Rock Collecting

Leon Choin

Have you ever been walking along the road or out on a hiking path and stooped down to pick up a neat looking stone? I seem to do this every time I am out walking. Problem is, I bring these home one at a time and pile them on my dresser until my wife comes along and decides it is time to change the view. Poof, they're gone. No one knows what happened to my neat rocks. Well I have found some rocks that are really worth collecting, and no one is going to be able to hide them on me. They are asteroids.

Asteroids are mostly made of rocky and metallic material left over from when the solar system was formed. They come in all different shapes and sizes, just like my other rocks. The asteroid 1 Ceres was the first one found in 1801 by Giuseppe Piazzi. That is why it has the "1" designation in front of it. Asteroids are also known as "minor planets". Three others where found 2 Pallas, 3 Juno, and 4 Vesta, within a few years after the discovery of Ceres. This month we have the opportunity to see the 1st and 2nd asteroids found, or as I like to say, "add them to my rock collection".

1 Ceres is the largest of these rocks and is about 1000 km in diameter. The next largest are 2 Pallas, 4 Vesta and 10 Hygiea which are between 400 and 525 km in diameter. All other known asteroids are less than 340 km across. Most of the asteroids I have been tracking have a periodic orbit of 3 to 5 years. I think this might be true of most the main belt asteroids. So even if they leave my sight, I can plan on their return.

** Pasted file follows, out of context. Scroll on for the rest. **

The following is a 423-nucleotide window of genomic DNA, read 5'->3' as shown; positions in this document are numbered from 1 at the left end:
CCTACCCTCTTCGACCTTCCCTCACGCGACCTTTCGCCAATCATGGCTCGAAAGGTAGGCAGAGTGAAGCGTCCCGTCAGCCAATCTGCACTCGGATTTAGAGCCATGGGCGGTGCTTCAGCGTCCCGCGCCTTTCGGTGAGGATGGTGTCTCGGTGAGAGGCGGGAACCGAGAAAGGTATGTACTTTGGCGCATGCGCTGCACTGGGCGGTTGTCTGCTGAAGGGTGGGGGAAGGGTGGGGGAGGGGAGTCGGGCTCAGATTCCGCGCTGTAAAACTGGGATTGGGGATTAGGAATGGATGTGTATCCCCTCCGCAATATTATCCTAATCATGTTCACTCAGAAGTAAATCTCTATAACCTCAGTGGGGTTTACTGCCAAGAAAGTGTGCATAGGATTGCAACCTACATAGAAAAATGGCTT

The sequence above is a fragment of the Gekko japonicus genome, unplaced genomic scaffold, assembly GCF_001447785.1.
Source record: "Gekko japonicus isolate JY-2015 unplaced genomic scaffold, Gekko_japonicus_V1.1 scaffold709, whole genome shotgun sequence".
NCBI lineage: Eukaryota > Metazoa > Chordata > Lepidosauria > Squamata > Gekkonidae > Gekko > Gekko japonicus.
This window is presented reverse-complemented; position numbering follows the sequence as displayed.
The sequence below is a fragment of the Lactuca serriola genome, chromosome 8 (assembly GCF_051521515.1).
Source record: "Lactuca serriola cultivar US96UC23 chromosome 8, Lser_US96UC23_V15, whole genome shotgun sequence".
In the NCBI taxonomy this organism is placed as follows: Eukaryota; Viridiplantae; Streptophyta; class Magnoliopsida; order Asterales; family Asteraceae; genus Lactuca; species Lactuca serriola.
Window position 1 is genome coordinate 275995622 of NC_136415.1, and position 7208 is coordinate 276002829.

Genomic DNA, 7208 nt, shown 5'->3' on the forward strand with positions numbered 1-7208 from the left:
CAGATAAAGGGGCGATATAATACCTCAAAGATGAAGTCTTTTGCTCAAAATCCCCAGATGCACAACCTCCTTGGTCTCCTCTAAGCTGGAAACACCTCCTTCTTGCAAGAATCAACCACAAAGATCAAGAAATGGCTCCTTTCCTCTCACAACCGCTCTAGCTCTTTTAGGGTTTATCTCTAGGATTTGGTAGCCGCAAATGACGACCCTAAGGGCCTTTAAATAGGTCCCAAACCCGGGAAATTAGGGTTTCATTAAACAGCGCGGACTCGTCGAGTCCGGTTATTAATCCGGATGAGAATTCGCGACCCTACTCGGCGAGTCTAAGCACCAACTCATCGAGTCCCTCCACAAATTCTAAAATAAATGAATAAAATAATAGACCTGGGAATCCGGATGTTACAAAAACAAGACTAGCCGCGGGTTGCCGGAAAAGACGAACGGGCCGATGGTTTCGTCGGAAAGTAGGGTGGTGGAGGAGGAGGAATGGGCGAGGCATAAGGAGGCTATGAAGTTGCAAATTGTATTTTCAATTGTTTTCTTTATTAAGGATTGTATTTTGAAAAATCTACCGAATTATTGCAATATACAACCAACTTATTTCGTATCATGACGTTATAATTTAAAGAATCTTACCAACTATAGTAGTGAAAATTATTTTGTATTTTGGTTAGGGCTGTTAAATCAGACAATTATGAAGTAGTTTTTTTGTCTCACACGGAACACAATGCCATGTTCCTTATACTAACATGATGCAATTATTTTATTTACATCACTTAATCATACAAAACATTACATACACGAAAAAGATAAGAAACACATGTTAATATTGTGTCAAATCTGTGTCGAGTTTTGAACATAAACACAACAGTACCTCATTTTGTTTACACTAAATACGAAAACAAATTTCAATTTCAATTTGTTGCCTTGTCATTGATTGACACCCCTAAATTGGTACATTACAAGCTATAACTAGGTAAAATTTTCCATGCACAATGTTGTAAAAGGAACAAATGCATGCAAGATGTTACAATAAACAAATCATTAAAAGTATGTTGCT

1 Ceres will be easy to find at 7th magnitude. It will be in Libra, about 1° north of Beta Lib at the beginning of the May. It will then make a slow trek across the constellation heading pretty much due west. 2 Pallas will start the month at 8.2 magnitude about 1-1/2° SW of 3 Com heading due north. It will then over the course of a couple weeks make a slow arc to the east and pass just north of 3 com, fading to 8.9 mag as it heads back out into space.

With both these asteroids you should be able to see movement within an hour's time. The way I do it is either print a finder chart for them just before going out and noting their positions or shooting an image of the star field early in the evening and then again before I go in. When shooting an image I convert to a negative image of each and then print them out on plain paper. This way with a simple straight edge I can note the movement, even in a half-hours time. I then date it, note sky conditions and add it to my log. Voila! Another rock in the bag!

A search for "asteroids" on Google will bring up many web pages on the topic. You can also find out more in the what's up this month sections in Sky and Telescope and Astronomy magazines. For a view of a one hour animated gif that I made on April 4th of the asteroid 532 Herculina check at this link.

Leon Choin